Do you know how to use social media to grow your nonprofit?
According to nonprofits social media marketing data, 98% of all nonprofits are on Facebook, but only 48% of them view the results of social media as valuable. This hints that many nonprofits are unfamiliar with how to use social media marketing to grow their organizations. It also represents an opportunity for those nonprofits who do utilize social media effectively to rise above their competition.
After working with numerous nonprofits and churches at LYFE Marketing, we have developed a definitive strategy that have worked for many nonprofits over the past few years. Here is an exclusive strategy for YNPN nonprofits to implement today:
Develop a concrete plan: Why is your nonprofit on social media? Answer this question before doing anything. Define your main objectives for using for social media and make sure that every post, engagement, follower, etc. is relevant to your main objective. Analyze your audience and understand which social media platforms your target demographic is spending the most time (Facebook, Twitter, Instagram, etc). Once you have pinpointed your target audience on social media, the next step is to grow a strong presence that attracts them to your nonprofit.
Editor's Note: this post has been re-blogged with the author's permission. It was originally posted on the author's blog September 18, 2014.
By Sonya Collins, Atlanta-based independent journalist covering health care, medicine, & biomedical research. Find out more about Sonya.
Yesterday, I read an article that said the most productive workers take breaks often. To be precise, they take a 17-minute break for every 52 minutes worked. I’m a work-from-home freelancer, and I always have at least a half-a-dozen assignments on my plate, and a list of at least that many tasks I must complete for each of them. Without the rhythms of an office, co-workers, and meetings to structure my days, I’m always on the lookout for the latest evidence on how to be more productive.
For health purposes, not so much for productivity, I had tried to adopt the habit of standing up for five minutes every 60-90 minutes. I used StandApp on my iPhone, which sounds an alarm every 60 minutes (or 90 if you choose), then shows you a five-minute exercise video to do during your break. It’s pretty funny because the man and woman who do the exercises are standing in a poorly lit, cramped cubicle in business clothes, and they use their desk or shelf for support during certain exercises. But I got pretty bored, pretty quickly with this routine. I think it was because the breaks were so short that they seemed almost pointless. They didn’t give me time to do anything useful, like cook lunch or clean my bathroom. And at the same time, they seemed to come around too often. I felt like I couldn’t get anything done before the alarm went off. Eventually, I found myself going through one set of the exercises and then leaning over my desk working for the rest of the break till the phone told me I could sit back down again. If the stand-up alarm went off when I was in the middle of something, I wouldn’t press play on the exercise video, and the app would stop running and that would be the end of my healthy desk habits for the day. Finally I quit using the app.Read more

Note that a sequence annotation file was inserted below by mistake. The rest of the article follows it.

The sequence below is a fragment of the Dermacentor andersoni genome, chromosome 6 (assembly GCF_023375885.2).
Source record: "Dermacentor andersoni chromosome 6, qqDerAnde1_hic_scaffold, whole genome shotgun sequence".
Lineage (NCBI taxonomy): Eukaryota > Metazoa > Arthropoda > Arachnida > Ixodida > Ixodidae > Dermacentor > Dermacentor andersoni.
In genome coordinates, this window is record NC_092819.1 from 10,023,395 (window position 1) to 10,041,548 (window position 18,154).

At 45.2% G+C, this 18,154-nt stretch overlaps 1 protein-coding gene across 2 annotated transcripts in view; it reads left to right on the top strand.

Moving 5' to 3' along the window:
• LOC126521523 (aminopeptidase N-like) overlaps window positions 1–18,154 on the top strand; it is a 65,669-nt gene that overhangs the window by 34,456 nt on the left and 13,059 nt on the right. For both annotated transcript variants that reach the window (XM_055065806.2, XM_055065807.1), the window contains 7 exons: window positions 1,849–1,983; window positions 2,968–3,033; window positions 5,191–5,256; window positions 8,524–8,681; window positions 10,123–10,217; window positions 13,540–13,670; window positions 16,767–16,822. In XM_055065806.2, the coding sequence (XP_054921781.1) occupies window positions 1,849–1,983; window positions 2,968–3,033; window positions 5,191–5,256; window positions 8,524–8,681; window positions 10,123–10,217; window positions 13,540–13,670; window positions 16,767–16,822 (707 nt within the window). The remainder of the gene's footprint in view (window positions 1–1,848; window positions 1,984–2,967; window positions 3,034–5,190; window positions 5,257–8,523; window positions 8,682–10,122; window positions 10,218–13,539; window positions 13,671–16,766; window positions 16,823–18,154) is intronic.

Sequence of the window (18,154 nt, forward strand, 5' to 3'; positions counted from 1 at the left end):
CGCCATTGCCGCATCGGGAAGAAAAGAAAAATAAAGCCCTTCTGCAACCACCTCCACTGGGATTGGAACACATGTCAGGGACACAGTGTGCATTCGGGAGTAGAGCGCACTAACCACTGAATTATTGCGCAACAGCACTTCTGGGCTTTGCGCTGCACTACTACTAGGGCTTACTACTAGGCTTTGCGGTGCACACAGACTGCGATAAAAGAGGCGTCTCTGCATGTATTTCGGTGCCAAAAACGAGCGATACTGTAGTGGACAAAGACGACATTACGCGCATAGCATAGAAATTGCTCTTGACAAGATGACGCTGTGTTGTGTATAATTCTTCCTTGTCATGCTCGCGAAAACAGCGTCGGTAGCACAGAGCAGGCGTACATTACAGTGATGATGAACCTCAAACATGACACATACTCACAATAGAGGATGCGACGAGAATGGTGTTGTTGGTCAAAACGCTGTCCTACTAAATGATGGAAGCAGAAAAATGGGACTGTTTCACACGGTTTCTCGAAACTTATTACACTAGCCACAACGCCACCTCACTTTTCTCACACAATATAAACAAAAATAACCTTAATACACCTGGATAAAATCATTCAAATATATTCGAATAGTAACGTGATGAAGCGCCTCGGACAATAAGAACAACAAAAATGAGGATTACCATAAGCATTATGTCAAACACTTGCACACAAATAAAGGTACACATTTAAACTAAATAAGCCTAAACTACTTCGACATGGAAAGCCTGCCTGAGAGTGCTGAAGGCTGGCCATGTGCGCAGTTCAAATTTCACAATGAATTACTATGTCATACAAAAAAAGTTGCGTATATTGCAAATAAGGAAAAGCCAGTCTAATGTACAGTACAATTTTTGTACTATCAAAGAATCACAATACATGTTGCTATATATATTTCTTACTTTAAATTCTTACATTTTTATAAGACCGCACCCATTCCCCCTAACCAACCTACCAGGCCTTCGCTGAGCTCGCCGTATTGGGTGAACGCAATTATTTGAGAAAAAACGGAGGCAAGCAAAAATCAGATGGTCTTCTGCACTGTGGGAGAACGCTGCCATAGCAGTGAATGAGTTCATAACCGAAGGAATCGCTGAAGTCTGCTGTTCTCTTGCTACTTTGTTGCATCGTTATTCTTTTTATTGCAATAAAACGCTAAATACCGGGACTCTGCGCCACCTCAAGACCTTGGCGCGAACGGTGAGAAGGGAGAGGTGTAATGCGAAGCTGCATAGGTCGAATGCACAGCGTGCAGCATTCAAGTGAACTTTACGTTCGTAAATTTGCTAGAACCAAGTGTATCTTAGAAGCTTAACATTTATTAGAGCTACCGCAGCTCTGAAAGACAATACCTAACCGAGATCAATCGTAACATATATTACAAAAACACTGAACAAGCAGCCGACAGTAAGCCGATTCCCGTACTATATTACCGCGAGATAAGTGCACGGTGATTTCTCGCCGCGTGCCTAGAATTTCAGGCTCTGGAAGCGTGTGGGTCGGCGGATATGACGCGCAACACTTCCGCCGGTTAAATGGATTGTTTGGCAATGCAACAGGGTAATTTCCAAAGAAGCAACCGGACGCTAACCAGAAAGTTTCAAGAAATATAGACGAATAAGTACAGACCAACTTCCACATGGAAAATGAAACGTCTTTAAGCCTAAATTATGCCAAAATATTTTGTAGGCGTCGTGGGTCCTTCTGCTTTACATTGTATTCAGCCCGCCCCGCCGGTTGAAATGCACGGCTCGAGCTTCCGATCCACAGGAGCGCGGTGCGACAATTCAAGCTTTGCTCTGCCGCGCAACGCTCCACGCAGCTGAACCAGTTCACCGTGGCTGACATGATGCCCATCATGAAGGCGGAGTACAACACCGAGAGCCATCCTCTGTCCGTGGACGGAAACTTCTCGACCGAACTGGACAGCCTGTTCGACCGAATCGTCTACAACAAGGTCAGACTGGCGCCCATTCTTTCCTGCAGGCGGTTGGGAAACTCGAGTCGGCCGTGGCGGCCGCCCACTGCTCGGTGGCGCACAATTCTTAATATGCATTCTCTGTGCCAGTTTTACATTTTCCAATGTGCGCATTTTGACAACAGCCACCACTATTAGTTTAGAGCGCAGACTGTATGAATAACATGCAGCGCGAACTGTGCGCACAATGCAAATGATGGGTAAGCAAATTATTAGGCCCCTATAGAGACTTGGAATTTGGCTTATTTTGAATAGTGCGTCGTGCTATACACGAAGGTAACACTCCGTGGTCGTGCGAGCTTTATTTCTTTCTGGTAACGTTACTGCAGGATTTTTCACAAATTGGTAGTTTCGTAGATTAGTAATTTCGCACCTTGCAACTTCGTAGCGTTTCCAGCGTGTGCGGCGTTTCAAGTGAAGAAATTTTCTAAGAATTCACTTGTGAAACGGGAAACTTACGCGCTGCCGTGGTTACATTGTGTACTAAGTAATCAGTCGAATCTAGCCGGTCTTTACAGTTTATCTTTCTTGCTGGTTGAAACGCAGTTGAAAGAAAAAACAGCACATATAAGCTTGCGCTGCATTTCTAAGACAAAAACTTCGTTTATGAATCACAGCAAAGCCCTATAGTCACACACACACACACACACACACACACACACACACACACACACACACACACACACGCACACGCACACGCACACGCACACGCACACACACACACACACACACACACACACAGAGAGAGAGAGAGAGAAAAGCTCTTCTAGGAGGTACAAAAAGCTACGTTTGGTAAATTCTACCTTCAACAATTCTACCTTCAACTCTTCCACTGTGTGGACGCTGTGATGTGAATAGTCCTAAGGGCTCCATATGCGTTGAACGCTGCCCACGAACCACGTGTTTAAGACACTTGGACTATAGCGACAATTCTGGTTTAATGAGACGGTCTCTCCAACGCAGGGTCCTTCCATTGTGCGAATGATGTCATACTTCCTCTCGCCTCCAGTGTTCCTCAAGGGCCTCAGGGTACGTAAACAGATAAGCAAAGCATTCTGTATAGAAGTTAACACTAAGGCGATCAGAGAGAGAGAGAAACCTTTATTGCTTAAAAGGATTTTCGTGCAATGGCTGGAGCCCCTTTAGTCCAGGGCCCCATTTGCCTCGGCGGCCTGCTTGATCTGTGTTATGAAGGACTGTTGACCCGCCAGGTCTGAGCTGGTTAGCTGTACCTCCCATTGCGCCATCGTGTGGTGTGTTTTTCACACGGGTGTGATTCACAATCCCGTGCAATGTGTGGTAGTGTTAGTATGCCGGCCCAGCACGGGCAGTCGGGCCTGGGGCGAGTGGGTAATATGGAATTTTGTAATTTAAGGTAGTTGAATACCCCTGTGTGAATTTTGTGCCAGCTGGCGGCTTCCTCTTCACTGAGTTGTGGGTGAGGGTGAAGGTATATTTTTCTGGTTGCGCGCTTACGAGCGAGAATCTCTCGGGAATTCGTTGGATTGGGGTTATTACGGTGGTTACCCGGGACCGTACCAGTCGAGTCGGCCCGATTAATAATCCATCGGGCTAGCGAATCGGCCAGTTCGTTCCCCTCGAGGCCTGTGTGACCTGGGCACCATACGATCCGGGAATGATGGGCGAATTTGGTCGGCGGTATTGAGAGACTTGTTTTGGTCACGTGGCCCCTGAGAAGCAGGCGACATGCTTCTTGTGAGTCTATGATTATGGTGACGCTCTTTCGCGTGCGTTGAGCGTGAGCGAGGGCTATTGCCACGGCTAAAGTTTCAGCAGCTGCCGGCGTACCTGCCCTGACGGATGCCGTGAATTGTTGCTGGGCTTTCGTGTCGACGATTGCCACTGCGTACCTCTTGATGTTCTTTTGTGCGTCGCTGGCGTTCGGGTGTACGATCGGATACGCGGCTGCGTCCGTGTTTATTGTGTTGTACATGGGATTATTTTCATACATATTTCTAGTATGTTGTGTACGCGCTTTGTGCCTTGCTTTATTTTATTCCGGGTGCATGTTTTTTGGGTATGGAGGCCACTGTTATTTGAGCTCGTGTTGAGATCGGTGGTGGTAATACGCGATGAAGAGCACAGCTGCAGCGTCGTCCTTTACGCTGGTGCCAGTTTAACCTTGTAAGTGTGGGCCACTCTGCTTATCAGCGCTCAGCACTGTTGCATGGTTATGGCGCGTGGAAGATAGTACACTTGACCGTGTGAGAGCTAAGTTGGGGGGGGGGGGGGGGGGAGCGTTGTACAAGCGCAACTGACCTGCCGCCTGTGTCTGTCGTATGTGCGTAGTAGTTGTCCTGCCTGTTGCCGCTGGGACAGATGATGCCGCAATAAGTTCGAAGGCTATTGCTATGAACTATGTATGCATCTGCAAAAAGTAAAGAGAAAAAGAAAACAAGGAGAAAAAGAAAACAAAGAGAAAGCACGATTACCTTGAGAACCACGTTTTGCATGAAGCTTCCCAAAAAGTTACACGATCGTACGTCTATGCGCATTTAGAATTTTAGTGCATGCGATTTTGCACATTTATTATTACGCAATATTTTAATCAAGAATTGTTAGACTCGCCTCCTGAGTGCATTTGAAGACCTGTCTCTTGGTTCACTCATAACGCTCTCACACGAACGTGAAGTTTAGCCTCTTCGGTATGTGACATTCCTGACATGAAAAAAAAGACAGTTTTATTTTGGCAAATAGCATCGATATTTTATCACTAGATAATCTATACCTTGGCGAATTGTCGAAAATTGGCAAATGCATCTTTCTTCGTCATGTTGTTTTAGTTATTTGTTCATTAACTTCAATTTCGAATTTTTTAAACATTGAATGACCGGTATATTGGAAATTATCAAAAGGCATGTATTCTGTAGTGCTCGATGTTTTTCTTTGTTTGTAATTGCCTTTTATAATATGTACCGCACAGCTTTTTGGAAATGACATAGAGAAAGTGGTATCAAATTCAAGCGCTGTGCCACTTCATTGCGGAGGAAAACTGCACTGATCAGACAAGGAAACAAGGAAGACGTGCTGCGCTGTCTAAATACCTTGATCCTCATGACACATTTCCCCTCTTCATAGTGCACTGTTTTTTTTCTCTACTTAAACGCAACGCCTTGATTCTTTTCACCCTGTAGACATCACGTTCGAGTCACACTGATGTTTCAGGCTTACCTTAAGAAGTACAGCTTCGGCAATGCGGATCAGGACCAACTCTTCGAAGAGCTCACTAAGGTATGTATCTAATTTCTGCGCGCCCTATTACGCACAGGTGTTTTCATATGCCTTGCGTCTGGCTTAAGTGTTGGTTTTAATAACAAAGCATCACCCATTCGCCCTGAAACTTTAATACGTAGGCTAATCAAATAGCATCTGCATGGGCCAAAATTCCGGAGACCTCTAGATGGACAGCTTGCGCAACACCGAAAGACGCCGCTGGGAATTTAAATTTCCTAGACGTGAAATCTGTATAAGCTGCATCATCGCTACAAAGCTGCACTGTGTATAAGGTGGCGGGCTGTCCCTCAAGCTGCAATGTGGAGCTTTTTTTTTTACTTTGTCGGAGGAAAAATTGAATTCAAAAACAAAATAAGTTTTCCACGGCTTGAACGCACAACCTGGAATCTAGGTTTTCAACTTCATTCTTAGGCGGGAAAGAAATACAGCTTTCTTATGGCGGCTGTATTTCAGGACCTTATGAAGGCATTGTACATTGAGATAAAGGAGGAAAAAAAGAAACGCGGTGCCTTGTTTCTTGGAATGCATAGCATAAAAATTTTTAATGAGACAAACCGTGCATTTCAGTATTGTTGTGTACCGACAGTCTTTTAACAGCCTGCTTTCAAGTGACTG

Editor's Note: this post has been re-blogged with the author's permission. Originally created for YNPN Grand Rapids. See the original post here.YNPN Atlanta also recently went through a 22-month process to receive our official nonprofit status, and we are interested in this conversation and believe it is an important one.
By Kevin Lignell, YNPN GR Just as the Young Nonprofit Professionals Network of Grand Rapids completed an arduous, multi-year process to register for 501(c)3 status, the IRS made a decision that should solicit a collective eye-roll from our local board members: it will now be easier - and much less time consuming - to apply for the coveted 501(c)3 status.
According to Time Magazine, 501(c)(3) nonprofits with less than $50,000 annual income need only complete a three-page form online and pay a $400 fee to receive automatic approval from the Tax Exempt and Government Entities Division. Additionally, it will replace 26-page form and non-profit narrative that was reviewed by the division, a process which had created a 66,000 application backlog. The IRS was overwhelmed with applications, and obviously something had to be done.
The process is being stressed as a modernization of current practices, but the reasons for this decision are probably more about relieving some of a the pressure and criticism that stemmed from the Tea-party debacle in 2013. Last year, the IRS was accused of being biased against Tea-party nonprofit organizations that were applying for 501(c)4 status. There was a huge lawsuit and a media backlash, leading to the resignation of ex-IRS commissioner Lois Lerner. The IRS now will put less focus on new nonprofits, and more scrutiny on larger ones with the bigger bankrolls.